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Borders and Migrants

On 20 May 2022, a group of us, 14 pilgrims from different parts of the world (Kenya, Brussels, Germany, Hong Kong, Philippines, Poland, Rome, Korea, Canada, Fiji, Australia, London, Scotland, and Geneva—a very diverse group) gathered in Palermo, Italy for a Pilgrim Team Visit on the theme of migration. 

WCC Pilgrim Team Visits accompany communities in Italy, Armenia, Norway

Three World Council of Churches (WCC) Pilgrim Team Visits, one to Italy, a second to Armenia and a third to Norway, are continuing the WCCs accompaniment for communities in their quest for justice and peace under the theme of Christs love moves the world to reconciliation and unity,” through the lenses of post-war trauma healing, gender justice, and migration.

WCC visit to Italy harvests examples of the churches’ unconditional support to refugees and migrants

The Central Mediterranean route is the overseas crossing from North Africa to Italy. Those migrating on this route generally aim to reach Italian shores but leave from a variety of North African countries bordering the Mediterranean. Though in past years most migrants have departed from Libya, which is a destination for migrants as well as a transit country, there is also a proportionally small but growing number of departures from Tunisia, Egypt, and Algeria.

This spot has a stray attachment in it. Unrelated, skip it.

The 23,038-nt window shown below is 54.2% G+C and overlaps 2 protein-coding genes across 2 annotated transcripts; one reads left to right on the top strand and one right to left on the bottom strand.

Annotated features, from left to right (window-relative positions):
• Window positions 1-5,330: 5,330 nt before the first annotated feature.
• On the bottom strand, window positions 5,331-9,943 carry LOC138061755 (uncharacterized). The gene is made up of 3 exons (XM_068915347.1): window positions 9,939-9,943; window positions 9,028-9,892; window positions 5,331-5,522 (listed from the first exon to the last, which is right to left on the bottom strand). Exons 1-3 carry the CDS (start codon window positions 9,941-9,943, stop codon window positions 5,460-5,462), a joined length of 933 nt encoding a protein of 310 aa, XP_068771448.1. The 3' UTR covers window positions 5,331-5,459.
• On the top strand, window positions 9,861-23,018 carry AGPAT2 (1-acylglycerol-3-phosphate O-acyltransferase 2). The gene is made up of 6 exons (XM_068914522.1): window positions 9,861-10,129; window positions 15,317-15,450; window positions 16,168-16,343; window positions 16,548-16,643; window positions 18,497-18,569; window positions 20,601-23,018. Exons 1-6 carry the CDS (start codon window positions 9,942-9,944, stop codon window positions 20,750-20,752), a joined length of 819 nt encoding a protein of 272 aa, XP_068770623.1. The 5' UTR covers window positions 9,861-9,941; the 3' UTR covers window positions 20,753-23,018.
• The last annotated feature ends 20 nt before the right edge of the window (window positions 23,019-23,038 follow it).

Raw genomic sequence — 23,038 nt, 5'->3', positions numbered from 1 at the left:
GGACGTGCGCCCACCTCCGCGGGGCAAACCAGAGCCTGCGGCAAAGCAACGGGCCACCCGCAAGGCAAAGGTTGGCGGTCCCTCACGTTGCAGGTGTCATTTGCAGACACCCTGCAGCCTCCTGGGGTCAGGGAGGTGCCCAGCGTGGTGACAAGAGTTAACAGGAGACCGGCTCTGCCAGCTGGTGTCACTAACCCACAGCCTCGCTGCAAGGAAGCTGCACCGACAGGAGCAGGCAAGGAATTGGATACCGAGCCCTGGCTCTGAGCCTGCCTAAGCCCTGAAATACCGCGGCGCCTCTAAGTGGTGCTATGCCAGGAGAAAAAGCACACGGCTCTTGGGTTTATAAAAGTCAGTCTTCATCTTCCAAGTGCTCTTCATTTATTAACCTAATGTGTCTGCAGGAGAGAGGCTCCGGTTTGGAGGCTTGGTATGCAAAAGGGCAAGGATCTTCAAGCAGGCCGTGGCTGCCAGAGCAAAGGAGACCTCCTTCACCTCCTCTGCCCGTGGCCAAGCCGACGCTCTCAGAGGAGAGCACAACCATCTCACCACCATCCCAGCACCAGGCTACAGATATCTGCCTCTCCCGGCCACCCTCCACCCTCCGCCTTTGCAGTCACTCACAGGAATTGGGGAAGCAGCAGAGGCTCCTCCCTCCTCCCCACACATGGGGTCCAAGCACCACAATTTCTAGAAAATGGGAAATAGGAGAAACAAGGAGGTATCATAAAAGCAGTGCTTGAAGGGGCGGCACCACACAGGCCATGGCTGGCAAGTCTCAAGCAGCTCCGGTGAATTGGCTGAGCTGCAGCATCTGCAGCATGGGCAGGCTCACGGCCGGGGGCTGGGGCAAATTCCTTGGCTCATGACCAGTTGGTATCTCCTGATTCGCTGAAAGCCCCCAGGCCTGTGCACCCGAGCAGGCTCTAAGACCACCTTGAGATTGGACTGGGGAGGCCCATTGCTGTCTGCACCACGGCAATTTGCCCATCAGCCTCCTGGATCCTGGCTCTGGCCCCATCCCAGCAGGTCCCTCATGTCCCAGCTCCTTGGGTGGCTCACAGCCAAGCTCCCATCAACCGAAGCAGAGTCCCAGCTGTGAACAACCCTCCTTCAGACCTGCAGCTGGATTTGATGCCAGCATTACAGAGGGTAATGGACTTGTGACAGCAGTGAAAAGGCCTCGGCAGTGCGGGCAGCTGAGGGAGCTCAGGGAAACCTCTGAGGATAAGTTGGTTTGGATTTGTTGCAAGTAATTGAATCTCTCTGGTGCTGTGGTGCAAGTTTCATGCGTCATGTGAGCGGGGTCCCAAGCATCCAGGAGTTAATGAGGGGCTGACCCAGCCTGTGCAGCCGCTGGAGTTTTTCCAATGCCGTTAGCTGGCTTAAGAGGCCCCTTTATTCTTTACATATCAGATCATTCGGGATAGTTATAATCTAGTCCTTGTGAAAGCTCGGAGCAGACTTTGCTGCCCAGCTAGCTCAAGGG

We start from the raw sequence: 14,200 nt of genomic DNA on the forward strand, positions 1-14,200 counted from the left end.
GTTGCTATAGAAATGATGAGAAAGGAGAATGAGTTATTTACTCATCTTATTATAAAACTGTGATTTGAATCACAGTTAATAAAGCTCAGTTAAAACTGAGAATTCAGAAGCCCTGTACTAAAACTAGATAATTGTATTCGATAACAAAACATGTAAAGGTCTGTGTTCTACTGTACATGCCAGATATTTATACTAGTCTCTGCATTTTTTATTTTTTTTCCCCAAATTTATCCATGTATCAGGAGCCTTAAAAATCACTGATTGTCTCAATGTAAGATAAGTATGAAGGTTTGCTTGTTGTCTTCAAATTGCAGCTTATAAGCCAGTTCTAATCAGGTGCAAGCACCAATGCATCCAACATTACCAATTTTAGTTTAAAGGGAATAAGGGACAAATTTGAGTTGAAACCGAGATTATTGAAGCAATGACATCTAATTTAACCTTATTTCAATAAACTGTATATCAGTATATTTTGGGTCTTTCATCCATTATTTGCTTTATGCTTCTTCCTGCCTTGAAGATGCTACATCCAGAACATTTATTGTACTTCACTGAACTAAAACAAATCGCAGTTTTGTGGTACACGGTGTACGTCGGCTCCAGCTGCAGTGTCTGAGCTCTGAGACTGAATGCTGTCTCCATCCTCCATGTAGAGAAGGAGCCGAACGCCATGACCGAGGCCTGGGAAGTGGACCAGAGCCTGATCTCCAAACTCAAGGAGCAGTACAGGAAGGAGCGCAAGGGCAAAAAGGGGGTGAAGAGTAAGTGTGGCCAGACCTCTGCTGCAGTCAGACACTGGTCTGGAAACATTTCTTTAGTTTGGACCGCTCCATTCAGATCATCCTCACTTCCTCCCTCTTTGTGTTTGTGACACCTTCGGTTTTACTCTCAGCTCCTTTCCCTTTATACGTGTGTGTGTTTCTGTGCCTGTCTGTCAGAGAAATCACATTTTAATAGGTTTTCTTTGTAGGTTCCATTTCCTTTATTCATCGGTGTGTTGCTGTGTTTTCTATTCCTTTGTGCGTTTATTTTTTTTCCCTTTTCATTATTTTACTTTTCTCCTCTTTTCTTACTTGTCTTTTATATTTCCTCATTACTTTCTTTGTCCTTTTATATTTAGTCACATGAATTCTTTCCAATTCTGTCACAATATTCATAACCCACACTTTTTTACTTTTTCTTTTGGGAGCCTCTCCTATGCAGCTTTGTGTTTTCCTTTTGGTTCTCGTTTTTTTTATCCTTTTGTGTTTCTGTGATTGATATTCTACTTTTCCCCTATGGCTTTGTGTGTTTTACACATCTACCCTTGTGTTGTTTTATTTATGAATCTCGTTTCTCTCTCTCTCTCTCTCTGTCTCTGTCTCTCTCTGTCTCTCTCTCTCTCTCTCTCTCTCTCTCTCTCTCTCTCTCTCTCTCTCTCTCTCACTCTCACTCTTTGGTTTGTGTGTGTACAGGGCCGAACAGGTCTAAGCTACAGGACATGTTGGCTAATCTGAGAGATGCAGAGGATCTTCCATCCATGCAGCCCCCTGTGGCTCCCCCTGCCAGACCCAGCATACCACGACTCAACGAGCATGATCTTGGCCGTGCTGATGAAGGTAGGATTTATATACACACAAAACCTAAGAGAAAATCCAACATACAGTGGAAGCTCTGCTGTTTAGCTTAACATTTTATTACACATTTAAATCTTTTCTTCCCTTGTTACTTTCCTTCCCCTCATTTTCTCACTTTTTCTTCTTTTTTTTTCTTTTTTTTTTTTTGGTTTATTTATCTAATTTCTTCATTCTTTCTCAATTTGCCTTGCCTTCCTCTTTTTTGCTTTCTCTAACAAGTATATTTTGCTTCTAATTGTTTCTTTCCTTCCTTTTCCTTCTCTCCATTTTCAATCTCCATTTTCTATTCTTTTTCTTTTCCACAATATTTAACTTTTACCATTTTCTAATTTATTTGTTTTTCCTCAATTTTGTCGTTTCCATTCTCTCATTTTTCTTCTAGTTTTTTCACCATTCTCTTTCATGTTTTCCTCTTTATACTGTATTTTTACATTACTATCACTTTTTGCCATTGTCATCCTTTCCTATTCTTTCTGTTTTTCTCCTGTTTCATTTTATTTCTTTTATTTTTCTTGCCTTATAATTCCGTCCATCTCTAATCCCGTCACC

Churches´Commission for Migrants in Europe release European church leaders’ statement on response of Europe to refugees

The Churches' Commission for Migrants in Europe - CCME released a statement that speaks about the response of Europe to refugees fleeing the war in Ukraine. The statement addresses the concerns of discriminatory treatment of non-Ukrainians and minority ethnic people in this context and the more general question that the generosity shown in recent weeks often has not been extended to those fleeing from elsewhere.

Below, Dr Torsten Moritz, general secretary at the Churches' Commission for Migrants in Europe, reflects on why church leaders requested such a statement, and what lies at the heart of some of their different inputs.

On UN International Day of Conscience, WCC officially releases volume “I Belong”

On the UN International Day of  Conscience, 5 April, the World Council of Churches (WCC) releases a new volume of I Belong – Biblical Reflections on Statelessness”. The day highlights the need for the creation of conditions of stability, peaceful coexistence, respect for fundamental freedoms for all without distinction as to race, language or religion.

Programme to Combat Racism began during apartheid, but xenophobia fight still churches’ focus

When the World Council of Churches (WCC) launched the Programme to Combat Racism after years of in-depth theological reflections and prayer in 1971, South Africa's insidious racist apartheid policies were in full throw. The programme brought the WCC into the world's spotlight. Yet racism did not start 50 years ago. And it did not end with the casting out of apartheid at the end of the 20th century. During that era, figures such as Nobel Peace Prize laureates Archbishop Desmond Tutu and Nelson Mandela fought racism in society and the church.